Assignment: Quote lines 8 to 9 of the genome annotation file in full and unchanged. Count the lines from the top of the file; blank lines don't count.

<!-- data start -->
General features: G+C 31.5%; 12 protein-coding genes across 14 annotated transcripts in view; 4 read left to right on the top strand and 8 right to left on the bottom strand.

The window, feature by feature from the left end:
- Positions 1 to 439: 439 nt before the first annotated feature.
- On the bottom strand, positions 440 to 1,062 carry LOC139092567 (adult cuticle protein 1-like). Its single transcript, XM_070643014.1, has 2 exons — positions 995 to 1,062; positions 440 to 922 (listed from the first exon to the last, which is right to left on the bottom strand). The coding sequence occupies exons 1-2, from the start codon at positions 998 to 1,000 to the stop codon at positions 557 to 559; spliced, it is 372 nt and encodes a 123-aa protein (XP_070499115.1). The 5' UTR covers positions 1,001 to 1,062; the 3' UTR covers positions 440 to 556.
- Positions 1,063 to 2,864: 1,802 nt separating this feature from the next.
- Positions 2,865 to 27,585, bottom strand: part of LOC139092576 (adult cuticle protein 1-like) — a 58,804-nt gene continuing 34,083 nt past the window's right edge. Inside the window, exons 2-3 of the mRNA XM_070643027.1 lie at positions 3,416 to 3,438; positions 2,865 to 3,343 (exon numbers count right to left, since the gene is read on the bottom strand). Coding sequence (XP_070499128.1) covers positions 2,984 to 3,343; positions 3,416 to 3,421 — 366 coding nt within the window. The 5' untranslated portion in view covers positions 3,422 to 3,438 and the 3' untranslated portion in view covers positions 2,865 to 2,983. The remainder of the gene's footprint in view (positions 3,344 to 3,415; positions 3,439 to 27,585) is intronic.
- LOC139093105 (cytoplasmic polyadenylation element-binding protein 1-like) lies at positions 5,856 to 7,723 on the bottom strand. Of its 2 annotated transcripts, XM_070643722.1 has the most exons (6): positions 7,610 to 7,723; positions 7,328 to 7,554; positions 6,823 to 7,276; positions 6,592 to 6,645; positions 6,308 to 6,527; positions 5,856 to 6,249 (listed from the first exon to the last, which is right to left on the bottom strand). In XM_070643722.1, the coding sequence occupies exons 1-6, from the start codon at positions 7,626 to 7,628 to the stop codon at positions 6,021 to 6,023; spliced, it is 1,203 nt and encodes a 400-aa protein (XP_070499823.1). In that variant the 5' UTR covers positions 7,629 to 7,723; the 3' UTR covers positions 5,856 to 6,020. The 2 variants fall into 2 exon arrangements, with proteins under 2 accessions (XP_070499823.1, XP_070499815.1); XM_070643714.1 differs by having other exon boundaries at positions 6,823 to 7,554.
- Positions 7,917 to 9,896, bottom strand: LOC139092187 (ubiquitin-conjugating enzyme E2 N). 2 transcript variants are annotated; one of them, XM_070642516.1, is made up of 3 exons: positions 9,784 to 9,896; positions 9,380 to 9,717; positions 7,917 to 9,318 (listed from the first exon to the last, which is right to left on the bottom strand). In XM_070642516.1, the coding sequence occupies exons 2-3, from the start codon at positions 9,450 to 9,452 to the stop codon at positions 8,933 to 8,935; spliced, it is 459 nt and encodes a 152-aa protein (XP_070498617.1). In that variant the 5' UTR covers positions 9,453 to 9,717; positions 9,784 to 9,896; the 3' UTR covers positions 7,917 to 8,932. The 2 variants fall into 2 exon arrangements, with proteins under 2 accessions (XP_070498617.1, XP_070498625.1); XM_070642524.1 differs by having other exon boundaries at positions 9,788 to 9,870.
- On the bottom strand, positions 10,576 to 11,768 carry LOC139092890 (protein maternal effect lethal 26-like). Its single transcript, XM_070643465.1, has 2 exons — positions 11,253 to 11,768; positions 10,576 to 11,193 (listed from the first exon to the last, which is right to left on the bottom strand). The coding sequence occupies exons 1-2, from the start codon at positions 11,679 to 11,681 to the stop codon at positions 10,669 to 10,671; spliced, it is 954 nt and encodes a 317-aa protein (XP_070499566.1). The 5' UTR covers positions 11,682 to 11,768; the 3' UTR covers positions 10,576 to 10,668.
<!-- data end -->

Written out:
- Positions 7,917 to 9,896, bottom strand: LOC139092187 (ubiquitin-conjugating enzyme E2 N). 2 transcript variants are annotated; one of them, XM_070642516.1, is made up of 3 exons: positions 9,784 to 9,896; positions 9,380 to 9,717; positions 7,917 to 9,318 (listed from the first exon to the last, which is right to left on the bottom strand). In XM_070642516.1, the coding sequence occupies exons 2-3, from the start codon at positions 9,450 to 9,452 to the stop codon at positions 8,933 to 8,935; spliced, it is 459 nt and encodes a 152-aa protein (XP_070498617.1). In that variant the 5' UTR covers positions 9,453 to 9,717; positions 9,784 to 9,896; the 3' UTR covers positions 7,917 to 8,932. The 2 variants fall into 2 exon arrangements, with proteins under 2 accessions (XP_070498617.1, XP_070498625.1); XM_070642524.1 differs by having other exon boundaries at positions 9,788 to 9,870.
- On the bottom strand, positions 10,576 to 11,768 carry LOC139092890 (protein maternal effect lethal 26-like). Its single transcript, XM_070643465.1, has 2 exons — positions 11,253 to 11,768; positions 10,576 to 11,193 (listed from the first exon to the last, which is right to left on the bottom strand). The coding sequence occupies exons 1-2, from the start codon at positions 11,679 to 11,681 to the stop codon at positions 10,669 to 10,671; spliced, it is 954 nt and encodes a 317-aa protein (XP_070499566.1). The 5' UTR covers positions 11,682 to 11,768; the 3' UTR covers positions 10,576 to 10,668.